Bullying in Pattani primary schools in southern Thailand
Version of Record online: 30 OCT 2008
© 2008 The Authors. Journal compilation © 2008 Blackwell Publishing Ltd
Child: Care, Health and Development
Volume 35, Issue 2, pages 178–183, March 2009
How to Cite
Laeheem, K., Kuning, M., McNeil, N. and Besag, V. E. (2009), Bullying in Pattani primary schools in southern Thailand. Child: Care, Health and Development, 35: 178–183. doi: 10.1111/j.1365-2214.2008.00890.x
- Issue online: 3 FEB 2009
- Version of Record online: 30 OCT 2008
- Accepted for publication 9 July 2008
- logistic regression;
- odds ratio;
- primary school;
- southern Thailand
Background The purpose of this research was to examine risk factors that affect the likelihood of students in Pattani primary schools bullying other children. Risk factors investigated include school rural/urban location, age, gender, religion, family physical abuse and preference of cartoon type. Identifying students who are at high risk of bullying could assist educational authorities to introduce better strategies for reducing the problem.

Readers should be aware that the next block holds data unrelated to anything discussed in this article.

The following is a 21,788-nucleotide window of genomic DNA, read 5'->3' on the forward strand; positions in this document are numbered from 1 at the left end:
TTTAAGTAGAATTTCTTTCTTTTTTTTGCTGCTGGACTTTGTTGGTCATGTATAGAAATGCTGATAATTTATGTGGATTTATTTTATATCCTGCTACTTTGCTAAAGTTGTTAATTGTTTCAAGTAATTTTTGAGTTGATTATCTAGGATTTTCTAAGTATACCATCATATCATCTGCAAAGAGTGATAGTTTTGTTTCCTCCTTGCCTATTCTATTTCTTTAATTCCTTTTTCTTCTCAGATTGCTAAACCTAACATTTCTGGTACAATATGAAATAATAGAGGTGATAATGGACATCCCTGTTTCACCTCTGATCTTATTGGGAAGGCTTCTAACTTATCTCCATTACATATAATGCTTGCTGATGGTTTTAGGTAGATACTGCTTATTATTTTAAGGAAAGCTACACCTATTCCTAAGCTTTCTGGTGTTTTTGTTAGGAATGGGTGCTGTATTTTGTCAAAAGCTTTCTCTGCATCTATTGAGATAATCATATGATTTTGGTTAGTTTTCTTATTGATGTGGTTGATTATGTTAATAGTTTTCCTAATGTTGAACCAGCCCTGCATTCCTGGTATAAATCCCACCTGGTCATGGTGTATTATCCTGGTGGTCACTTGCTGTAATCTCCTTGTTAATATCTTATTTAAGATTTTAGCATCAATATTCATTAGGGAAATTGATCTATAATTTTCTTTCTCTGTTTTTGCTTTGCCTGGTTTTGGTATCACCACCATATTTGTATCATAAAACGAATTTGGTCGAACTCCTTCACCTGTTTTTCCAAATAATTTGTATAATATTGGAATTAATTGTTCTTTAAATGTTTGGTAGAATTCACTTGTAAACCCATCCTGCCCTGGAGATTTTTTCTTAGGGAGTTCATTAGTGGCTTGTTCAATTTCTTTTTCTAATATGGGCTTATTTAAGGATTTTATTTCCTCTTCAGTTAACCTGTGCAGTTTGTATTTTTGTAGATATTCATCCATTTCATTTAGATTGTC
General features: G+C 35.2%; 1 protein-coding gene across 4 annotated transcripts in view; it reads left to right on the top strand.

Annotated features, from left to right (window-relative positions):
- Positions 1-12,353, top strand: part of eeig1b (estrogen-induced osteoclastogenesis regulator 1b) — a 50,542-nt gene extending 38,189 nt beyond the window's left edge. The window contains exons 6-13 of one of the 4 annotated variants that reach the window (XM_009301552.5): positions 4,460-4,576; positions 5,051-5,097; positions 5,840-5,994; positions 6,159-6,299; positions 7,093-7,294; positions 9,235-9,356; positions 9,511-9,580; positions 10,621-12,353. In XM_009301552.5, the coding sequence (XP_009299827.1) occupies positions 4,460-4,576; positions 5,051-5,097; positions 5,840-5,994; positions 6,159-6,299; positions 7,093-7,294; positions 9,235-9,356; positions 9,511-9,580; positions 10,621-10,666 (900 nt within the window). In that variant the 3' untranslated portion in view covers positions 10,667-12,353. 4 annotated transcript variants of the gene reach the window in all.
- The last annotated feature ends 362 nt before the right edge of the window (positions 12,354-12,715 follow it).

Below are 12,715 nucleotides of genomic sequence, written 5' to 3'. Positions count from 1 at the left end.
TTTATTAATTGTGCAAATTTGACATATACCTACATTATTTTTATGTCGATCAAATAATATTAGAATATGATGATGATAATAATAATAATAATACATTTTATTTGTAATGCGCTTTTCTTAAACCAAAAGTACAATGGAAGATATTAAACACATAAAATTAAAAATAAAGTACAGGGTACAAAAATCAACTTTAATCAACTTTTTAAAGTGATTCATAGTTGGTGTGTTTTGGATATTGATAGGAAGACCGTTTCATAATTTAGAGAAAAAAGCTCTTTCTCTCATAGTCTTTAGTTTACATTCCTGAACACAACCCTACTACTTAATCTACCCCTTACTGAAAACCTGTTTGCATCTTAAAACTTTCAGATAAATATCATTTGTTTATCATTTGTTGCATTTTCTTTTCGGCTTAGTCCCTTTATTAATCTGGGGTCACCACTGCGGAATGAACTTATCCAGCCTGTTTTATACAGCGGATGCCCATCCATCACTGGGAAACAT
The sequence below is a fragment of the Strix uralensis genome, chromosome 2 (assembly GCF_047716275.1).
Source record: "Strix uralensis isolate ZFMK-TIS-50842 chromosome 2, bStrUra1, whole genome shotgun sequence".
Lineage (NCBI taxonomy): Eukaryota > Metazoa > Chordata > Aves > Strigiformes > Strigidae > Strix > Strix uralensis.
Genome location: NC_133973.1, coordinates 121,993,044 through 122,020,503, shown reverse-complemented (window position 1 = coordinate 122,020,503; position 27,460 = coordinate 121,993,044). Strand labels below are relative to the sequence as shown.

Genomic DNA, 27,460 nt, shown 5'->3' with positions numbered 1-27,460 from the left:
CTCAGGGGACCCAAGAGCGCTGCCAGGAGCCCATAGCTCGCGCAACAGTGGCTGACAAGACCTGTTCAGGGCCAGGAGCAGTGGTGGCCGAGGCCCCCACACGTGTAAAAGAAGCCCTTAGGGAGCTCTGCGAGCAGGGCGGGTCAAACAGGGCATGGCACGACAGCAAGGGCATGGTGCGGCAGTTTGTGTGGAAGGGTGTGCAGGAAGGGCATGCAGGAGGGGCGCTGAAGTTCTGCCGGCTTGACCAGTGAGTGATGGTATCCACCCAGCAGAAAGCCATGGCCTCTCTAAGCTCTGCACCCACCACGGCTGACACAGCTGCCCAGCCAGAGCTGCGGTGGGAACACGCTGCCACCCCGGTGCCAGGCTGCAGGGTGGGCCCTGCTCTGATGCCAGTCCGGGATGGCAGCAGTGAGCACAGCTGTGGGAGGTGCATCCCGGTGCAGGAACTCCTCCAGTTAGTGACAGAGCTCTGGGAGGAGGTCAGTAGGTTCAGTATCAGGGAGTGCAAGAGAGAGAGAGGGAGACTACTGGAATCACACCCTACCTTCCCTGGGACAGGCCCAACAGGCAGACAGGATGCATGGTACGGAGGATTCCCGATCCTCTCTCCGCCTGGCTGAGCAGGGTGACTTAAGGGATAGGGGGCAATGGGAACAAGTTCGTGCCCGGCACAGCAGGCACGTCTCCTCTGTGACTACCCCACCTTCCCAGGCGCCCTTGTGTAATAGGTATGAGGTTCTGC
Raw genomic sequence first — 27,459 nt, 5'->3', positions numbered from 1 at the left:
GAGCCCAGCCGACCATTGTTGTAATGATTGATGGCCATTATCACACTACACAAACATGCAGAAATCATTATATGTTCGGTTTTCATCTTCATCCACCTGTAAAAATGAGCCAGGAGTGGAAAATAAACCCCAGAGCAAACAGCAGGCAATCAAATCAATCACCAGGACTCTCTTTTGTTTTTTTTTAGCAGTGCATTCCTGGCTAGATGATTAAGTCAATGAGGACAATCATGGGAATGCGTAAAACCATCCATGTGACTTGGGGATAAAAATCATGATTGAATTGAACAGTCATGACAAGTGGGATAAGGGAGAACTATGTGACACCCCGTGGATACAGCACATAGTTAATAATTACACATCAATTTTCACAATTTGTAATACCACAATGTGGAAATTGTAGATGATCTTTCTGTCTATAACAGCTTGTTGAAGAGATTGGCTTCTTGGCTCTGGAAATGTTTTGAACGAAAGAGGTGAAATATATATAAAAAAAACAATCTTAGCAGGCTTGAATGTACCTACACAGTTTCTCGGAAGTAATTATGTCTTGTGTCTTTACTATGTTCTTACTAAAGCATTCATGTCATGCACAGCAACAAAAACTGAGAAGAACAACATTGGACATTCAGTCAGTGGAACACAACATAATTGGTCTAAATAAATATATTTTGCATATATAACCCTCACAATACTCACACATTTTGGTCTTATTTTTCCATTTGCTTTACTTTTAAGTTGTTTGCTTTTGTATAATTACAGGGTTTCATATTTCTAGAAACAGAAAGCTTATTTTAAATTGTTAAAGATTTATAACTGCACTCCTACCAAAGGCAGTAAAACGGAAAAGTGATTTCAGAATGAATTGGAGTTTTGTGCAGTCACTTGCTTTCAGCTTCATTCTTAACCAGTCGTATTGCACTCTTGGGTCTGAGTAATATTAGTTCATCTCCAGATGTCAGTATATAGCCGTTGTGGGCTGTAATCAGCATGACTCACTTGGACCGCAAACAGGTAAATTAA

Methods A total of 1440 students at public and private primary schools in Pattani province were interviewed to collect relevant data. Pearson's chi-square test was used to assess the associations between the likelihood of bullying and possible risk factors. Logistic regression was used to investigate independent associations between the predictor variables and the outcome.
Results We found that 32.9% reported that they had (ever) bullied other children. Bullying was significant associated with age (odds ratio 1.56 for 11+ years, 95% confidence intervals 1.23, 2.18) and family physical abuse (odds ratio 4.50, 95% confidence intervals 3.40, 5.89). In addition, Those students who preferred action cartoons tended to bully others 1.87 times more than those who preferred watching comedy cartoons.
Conclusions There are significant differences in our population in rates of bullying others that vary according to age, preferred cartoon type and whether or not family (parental) physical abuse has been witnessed. The factor ‘preference for cartoon type’, not examined in previous research, remained significant after multivariable adjustment. Although there is an association, the cause of this is not clear but merits further examination.